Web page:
You can make your own soymilk? And even tofu? Yep, and it’s so easy, I wanted to teleport myself back to the vegetarian years when I bought the stuff all the time and kick my (even more broke than now) college behind. There are gadgets you can buy that will make it for you (soyajoy, etc.), but you don’t need a machine if you have basic kitchen tools (pot, blender, strainer, brain)… kind of like how you don’t need a “yogurt maker” if you have mason jars and a large pot of warm water… think about how to use what you have to do what you want to do before you throw money at the problem!
Here’s how easy it is:
Soak a cup or so of soybeans overnight in about 4 cups of water (bonus if you buy 50# bags of organic beans from your nearest farmer or mill- it’s $34.50 here from Ted’s Organic Grains in DeKalb… carpool and stock up on all your staples in bulk once and rejoice in lower grocery bills the rest of the year… and them’s drought prices, son… albeit cheaper at the source).
Add in another 4 cups of water and put the whole mess in a pot.
Stir and bring it up to a boil (it will foam up like crazy at one point, don’t make a mess and let it boil over and scorch all over the stove… ask me how I know).
Seriously, don’t stop stirring or walk away until the foam goes down… this doesn’t take long. Sing yourself a little soy song while you’re at it, or something.
Simmer for 10-15 minutes (this de-activates the trypsin inhibitors in soy that make it impossible to digest the protein otherwise, or so says the Rodale Home Food Systems book on my shelf that like me, came out in 1981). Both of us are still good sources of useful information, haha.
Strain it through a fine mesh strainer and/or cheesecloth (or a clean pillowcase? use whatever you’ve got… coarse fabric or doubled cheesecloth in a strainer is probably best).
Press out all the drops with a spatula or the back of a ladle. Rinse a bit by pouring more water through and strain again if you want thinner soymilk and to get out the last of the goodies, especially if you’re making tofu with the soymilk and don’t care about the texture of the milk,,. if you’re not, reserve the “first pressings” for drinking and the later bits for cooking with.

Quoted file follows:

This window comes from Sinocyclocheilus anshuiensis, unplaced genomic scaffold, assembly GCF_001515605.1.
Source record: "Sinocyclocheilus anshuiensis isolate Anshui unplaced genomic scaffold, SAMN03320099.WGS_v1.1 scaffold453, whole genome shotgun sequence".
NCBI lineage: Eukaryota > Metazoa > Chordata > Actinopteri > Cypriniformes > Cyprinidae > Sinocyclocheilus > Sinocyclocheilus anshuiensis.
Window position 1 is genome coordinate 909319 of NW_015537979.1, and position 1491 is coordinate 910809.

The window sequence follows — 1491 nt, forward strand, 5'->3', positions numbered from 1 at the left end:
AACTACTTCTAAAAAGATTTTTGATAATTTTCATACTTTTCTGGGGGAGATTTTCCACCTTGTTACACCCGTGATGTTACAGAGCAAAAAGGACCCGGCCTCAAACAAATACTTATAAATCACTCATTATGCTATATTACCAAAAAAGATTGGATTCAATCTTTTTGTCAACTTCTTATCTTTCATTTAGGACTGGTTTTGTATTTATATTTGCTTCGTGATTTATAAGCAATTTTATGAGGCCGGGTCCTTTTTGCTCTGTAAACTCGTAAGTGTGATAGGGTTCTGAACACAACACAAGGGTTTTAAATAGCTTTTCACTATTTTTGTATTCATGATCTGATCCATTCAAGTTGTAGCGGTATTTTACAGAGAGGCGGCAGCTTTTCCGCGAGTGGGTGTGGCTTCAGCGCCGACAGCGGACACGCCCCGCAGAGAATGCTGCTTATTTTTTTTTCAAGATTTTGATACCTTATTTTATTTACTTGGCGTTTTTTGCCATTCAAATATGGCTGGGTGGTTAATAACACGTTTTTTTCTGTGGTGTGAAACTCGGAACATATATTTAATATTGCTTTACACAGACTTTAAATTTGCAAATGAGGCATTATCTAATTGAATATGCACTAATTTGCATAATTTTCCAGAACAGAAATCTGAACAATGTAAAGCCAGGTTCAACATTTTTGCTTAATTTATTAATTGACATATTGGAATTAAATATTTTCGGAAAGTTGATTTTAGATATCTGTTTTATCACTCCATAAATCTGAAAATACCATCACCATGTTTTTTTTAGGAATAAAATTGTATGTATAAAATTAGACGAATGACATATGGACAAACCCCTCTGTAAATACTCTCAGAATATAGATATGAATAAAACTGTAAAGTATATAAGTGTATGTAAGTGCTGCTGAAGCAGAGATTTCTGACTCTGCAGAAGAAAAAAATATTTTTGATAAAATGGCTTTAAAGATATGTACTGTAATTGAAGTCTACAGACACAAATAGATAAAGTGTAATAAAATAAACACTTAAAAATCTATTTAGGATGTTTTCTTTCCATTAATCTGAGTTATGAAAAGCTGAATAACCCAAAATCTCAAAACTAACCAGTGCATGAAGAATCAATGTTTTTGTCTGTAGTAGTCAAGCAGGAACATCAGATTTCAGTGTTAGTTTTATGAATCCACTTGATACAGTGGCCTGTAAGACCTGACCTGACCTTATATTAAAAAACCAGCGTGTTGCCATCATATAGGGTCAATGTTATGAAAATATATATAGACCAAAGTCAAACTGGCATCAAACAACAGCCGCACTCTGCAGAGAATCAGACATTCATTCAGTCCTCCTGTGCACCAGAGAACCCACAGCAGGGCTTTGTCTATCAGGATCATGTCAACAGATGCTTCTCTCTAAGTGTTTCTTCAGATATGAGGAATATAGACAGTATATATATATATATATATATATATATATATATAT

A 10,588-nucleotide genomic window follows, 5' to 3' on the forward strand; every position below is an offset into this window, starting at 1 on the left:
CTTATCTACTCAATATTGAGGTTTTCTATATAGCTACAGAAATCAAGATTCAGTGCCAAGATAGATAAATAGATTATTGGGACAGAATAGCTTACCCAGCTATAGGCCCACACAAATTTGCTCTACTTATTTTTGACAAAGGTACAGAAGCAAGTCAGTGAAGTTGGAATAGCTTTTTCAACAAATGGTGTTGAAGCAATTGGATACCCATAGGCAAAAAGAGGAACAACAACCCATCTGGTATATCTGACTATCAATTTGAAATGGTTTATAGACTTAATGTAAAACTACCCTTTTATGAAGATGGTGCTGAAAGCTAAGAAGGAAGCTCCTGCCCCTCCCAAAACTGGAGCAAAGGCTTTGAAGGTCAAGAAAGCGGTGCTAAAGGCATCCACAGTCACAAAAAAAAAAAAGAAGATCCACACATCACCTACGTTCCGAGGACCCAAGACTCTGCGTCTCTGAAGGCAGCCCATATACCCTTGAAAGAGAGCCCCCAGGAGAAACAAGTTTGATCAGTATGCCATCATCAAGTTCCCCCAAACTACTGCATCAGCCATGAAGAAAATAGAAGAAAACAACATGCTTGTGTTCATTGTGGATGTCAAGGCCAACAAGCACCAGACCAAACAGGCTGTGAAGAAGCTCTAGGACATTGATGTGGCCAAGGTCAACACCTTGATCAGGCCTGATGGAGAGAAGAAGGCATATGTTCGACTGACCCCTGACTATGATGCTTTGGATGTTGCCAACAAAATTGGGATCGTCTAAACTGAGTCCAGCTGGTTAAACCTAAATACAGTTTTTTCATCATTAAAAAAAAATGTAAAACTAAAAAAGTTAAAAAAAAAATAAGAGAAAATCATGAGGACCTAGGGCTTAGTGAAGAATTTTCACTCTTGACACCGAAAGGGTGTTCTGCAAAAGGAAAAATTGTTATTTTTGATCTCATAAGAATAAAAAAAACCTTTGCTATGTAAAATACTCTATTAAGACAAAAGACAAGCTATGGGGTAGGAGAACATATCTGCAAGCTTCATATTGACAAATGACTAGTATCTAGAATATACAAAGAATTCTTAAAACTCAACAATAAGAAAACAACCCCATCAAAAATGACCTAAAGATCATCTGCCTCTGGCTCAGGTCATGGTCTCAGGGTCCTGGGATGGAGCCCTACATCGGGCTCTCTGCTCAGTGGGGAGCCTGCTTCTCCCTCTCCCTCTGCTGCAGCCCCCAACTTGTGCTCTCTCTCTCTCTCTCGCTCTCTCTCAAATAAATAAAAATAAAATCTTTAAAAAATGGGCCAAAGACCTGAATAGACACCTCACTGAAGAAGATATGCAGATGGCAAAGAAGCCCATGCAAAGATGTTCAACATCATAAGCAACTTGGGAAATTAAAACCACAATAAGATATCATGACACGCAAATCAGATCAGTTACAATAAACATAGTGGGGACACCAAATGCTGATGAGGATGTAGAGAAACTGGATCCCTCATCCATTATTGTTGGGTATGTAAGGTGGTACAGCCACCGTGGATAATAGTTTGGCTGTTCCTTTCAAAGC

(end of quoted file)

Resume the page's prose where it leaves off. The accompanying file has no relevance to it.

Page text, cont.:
There you go! You can add vanilla, honey, sugar, cocoa powder, Tang (ew!) or anything else that strikes your fancy. Now if I only liked soy in my coffee, I’d be set for quarterly grocery runs… Still hooked on the dairy wagon for now as long as I require that caffeine IV drip of joe.. we’ve all got our vices, hey? Actually, I’m fine with powdered milk in my coffee but the fellow draws the line there. Fair enough.
The bean pulp that’s left is called okara- you can season it and use it as a meat replacer or stretcher (the same Rodale book has a surprisingly yummy recipe for “soysage”) or feed it to your chickens! They LOVE it.
Here’s the mise for my soysage, aka “cheatloaf”, which is surprisingly tasty:
What will really blow you away is how easy it is to make tofu at this point… and how similar it is to making cheese, if you’ve ever done that (don’t worry if you haven’t, it’s not rocket science and you can still eat your mistakes)!
Mix up a cup of water and 1 1/4 t. epsom salts (or nigari or calcium sulfate if you have those… I don’t). Bring the soymilk back up to a boil, add the mixture one third at a time, letting it boil again and stirring gently between each addition.
Kill the heat and let sit for a few minutes, and you should get soy curds and whey! Back to the singing… “little miss moffet, sat on a toffet, eating her bean curds, oh hey!”
Ladle into a mold (anything food safe and porous… strainer works fine again, though I have a couple plastic cheese molds that I saved from some store bought panela that had ridiculously sturdy “disposable” molds as packaging) and let drain. Press with a weight on top if you want firmer curds.
Use the whey in your next soup stock or bread. Mind blown! Sooo cheap, it’s almost free.
In other home dairy news… our neighbor just got goats! So in addition to the visiting goats at the park, we also have a trio of permanent resident Nigoras (Angora and Nigerian Dwarf crosses)… Olga and her daughter, and little Walter, the future stud-muffin who for now is getting pushed around by the ladies. So there is goat milk soap in the future… and our neighbor agreed to teach me to weld in exchange for soap-making lessons. I love our street. Most of the time…